After a wild week of racing, the U.S. Ski Team added some meat to their successful 2014-15 season with eight top-10 finishes in six races—men’s and women’s downhill, men’s and women’s super-G, and men’s and women’s combined—during the first week of the 2015 F.I.S. Alpine World Championships hosted in the U.S. for the first time since 1999.

Lindsey Vonn, the current World Cup points leader in the Downhill and Super-G, kicked off the week in her hometown with a third-place finish in super-G, finishing behind World Cup points overall leader Tina Maze, and Austria’s Anna Fenniger. Tahoe’s Julia Mancuso finished 1.63 seconds behind Fenniger for a ninth place finish. Three days later, it was Maze solidifying her World Cup overall lead with a gold-medal performance in the downhill, with Fenniger second and Vonn fifth.

“I’m happy with the way I skied and with the result,” Vonn told USSA after the super-G. “I just wish that the weather was a little bit better. I definitely had a pretty strong headwind right out of the starting gate and for the first couple of gates.”

Lindsey Vonn World Championships Beaver Creek

Lindsey Vonn attacks the Beaver Creek super-G course last week en route to a bronze medal. PHOTO: Cody Downard/USSA

The men battled the same elements, as the super-G had to be rescheduled from Wednesday’s original start to Thursday due to heavy falling snow. That didn’t keep Austrian Hannes Reichelt from flying down the Birds of Prey course into the top spot, with American Ted Ligety finishing ninth and Bode Miller taking a severe tumble, which led to a rather sickening gash in his calf and the New Hampshire native pondering his racing future.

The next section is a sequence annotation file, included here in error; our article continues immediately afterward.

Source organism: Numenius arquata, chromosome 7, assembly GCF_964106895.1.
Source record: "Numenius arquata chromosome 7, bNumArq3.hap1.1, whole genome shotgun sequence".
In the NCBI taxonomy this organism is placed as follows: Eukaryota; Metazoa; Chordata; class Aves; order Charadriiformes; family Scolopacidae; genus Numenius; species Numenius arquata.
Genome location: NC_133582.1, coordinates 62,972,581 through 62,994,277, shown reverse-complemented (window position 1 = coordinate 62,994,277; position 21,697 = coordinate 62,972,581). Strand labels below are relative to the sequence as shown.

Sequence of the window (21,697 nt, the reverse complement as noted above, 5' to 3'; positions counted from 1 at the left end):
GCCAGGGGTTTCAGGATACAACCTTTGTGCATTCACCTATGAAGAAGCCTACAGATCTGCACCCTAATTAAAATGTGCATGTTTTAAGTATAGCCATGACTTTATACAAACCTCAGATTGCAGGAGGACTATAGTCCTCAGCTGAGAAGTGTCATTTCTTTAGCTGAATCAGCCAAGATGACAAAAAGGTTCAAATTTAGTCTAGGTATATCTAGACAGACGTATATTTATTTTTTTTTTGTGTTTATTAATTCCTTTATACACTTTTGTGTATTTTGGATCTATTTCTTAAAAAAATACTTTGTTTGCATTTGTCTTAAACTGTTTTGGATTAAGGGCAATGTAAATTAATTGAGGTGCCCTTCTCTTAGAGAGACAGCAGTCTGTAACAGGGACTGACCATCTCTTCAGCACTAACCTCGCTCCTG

But it was Saturday’s theatrics on the men’s downhill that created the most buzz, especially for the Americans. Under sunny skies, 26-year-old Travis Ganong took home his first World Championships medal with his silver-medal run, as teammate big Steve Nyman finished in fourth, 0.03 off the podium, while Andrew Weibrecht, wearing bib 35, tied for ninth place.

“Steve Nyman inspired me,” Ganong told USSA after the race. “I heard he was in second place, and was like, ‘OK, if he's fast, I can be fast.’ There's so much pressure here in front of the home country, hometown crowd, my friends and family. It's unbelievable. Skiing is the most fun thing you can do, and when it works out well in a venue and on a stage like this, it's so special.”

Travis Ganong in downhill

Ganong hauls ass through his turn with sights on his first World Champs medal. PHOTO: Cody Downard/USSA

In Sunday and Monday’s combined, Maze finished first again while Ligety took third after waiting 17 minutes in the downhill start hut for the course to clear after a crash. He ended up 3.03 seconds off the fastest time before making nearly it all up, along with Austria’s Marcel Hirscher, in the slalom, but not enough to overtake the speedy Norwegian, Kjetil Jansrud.

“It's not the way I would have liked to have my race go, as far as having a good downhill run,” Ligety told USSA. “I had an amazing slalom run, besides having a big mistake. For 59 out of the 60 gates I was beating Marcel [Hirscher] and that's a huge confidence booster for me. That's encouraging for the slalom on Sunday.”

This week features the tech events—giant slalom and slalom—with Ligety and Vail’s own Mikaela Shriffin, 19, looking to stand atop the home country podium.

For a complete schedule of this week’s events, go here.